The Jazz Musicians (1954), David Park

I recently came across an interesting article in The Harvard Business Review by Hal Gregerson, the executive director of the MIT Leadership Center. In it, he draws connections between a photographer’s creative process and how leaders can learn from that process. It started me thinking: what insight can we glean from artists? There is plenty of literature out there about what executives can learn from athletes, musicians, and the like. Gregerson’s article prompted me to probe the literature a bit more to see if I could find some new insights.

Gregerson writes that photographers don’t chase a subject with their lens. They find the right setting or background and look for that dynamic subject or situation to enter the frame. They don’t seize upon the first “shiny object.” Gregerson sees a similar approach among successful leaders. They “believe great opportunities must be made, and work at building the layers of creative insight from the back.” How? “[Leaders] are framing the background conditions that will allow creative thinking to flourish and be heard – in large part by tamping down their own impulses to be hard-charging, full of answers, and quick to intervene.”

“Taking a lesson from one field and applying it metaphorically to another is always a great way to spur fresh thinking about a hypothesis. But I want to underscore that this isn’t just a metaphorical lesson, because executives aren’t only like photographers. They are photographers, quite literally…”

Jazz musicians are known for their improvisation. In an HBR podcast, musician and writer Frank Barrett says that leaders can learn the improvisational mindset from jazz musicians. You’re working in a group, he says, creating music and playing it on the spot. There is no time to ask questions or second guess. You create something from nothing. And there is no time for problem solving. Barrett says that while problem solving is necessary, it is not sufficient to make great things.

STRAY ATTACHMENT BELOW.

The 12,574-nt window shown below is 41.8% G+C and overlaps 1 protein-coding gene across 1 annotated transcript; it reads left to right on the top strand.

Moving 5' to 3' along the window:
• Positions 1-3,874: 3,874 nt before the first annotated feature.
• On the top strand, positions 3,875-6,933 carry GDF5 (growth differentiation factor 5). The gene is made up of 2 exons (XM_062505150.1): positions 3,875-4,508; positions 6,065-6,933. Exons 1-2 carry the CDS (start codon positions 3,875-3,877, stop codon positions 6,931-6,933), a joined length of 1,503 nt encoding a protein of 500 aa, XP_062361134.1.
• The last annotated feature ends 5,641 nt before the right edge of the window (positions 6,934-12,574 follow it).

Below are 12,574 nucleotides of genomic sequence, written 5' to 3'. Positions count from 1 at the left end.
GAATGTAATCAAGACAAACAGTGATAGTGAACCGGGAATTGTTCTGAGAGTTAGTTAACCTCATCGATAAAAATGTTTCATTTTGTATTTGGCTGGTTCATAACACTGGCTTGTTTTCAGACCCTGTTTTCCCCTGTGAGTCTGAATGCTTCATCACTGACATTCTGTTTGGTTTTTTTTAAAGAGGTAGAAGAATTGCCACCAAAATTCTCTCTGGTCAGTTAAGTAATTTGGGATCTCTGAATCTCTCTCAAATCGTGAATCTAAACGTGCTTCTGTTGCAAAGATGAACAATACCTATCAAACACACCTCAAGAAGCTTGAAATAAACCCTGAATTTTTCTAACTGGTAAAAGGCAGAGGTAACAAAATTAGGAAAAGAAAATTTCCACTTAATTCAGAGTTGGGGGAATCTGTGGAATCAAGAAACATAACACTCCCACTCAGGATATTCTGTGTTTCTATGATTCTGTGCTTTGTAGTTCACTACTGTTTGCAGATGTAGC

“There’s a temptation to play what you’ve done well in the past because you’re on the spot having to make something up in front of an audience. And it’s in public, and you can’t take it back, much like executives have to take action, and they can’t take it back. It’s in public. It’s a commitment. So jazz musicians have to sort of trick themselves into unlearning their own routines and habits so they don’t automatically fall back into cliches. And great leaders are able to help people dislodge their routines so that they pay attention.”

Artists in general walk the line between the known problem and the unknown solution. The unknown is often an uncomfortable place, as the photographer and jazz musician examples showed. But so, too, must leaders get comfortable with the unknown and the possibility of failure. Nobel-prize winning writer Samuel Beckett, best known for 20th century avant-garde theater, said: “Ever tried. Ever failed. No matter. Try Again. Fail again. Fail better.” Artists and leaders must first articulate a vision in their heads: an image, a sentence, or an outcome. They must communicate that vision and, for many artists and all leaders, work with others to make it a reality. What if we approached management as more art and less science?

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